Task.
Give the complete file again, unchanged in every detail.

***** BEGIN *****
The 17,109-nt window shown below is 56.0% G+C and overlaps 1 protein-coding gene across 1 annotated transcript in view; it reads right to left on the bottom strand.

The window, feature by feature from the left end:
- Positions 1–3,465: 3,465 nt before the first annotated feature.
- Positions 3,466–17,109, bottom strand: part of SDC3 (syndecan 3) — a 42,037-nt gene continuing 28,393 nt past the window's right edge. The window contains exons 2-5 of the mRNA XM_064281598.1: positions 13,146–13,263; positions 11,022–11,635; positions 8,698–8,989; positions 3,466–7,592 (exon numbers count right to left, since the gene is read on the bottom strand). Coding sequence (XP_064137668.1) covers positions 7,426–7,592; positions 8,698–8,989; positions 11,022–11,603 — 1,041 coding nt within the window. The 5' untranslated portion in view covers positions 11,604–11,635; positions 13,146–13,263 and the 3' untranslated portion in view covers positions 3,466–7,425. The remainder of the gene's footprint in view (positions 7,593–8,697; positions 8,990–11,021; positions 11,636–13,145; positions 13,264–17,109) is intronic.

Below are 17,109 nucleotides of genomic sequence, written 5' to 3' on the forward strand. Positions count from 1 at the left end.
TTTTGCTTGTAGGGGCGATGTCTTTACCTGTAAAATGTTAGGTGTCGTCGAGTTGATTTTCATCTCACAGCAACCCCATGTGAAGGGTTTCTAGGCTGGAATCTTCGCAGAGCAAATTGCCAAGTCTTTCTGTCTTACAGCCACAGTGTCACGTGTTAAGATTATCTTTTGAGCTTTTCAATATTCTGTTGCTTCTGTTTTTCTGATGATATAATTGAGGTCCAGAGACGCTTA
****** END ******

The 17,109-nt window shown below is 56.0% G+C and overlaps 1 protein-coding gene across 1 annotated transcript in view; it reads right to left on the bottom strand.

The window, feature by feature from the left end:
- Positions 1–3,465: 3,465 nt before the first annotated feature.
- Positions 3,466–17,109, bottom strand: part of SDC3 (syndecan 3) — a 42,037-nt gene continuing 28,393 nt past the window's right edge. The window contains exons 2-5 of the mRNA XM_064281598.1: positions 13,146–13,263; positions 11,022–11,635; positions 8,698–8,989; positions 3,466–7,592 (exon numbers count right to left, since the gene is read on the bottom strand). Coding sequence (XP_064137668.1) covers positions 7,426–7,592; positions 8,698–8,989; positions 11,022–11,603 — 1,041 coding nt within the window. The 5' untranslated portion in view covers positions 11,604–11,635; positions 13,146–13,263 and the 3' untranslated portion in view covers positions 3,466–7,425. The remainder of the gene's footprint in view (positions 7,593–8,697; positions 8,990–11,021; positions 11,636–13,145; positions 13,264–17,109) is intronic.

Below are 17,109 nucleotides of genomic sequence, written 5' to 3' on the forward strand. Positions count from 1 at the left end.
TTTTGCTTGTAGGGGCGATGTCTTTACCTGTAAAATGTTAGGTGTCGTCGAGTTGATTTTCATCTCACAGCAACCCCATGTGAAGGGTTTCTAGGCTGGAATCTTCGCAGAGCAAATTGCCAAGTCTTTCTGTCTTACAGCCACAGTGTCACGTGTTAAGATTATCTTTTGAGCTTTTCAATATTCTGTTGCTTCTGTTTTTCTGATGATATAATTGAGGTCCAGAGACGCTTA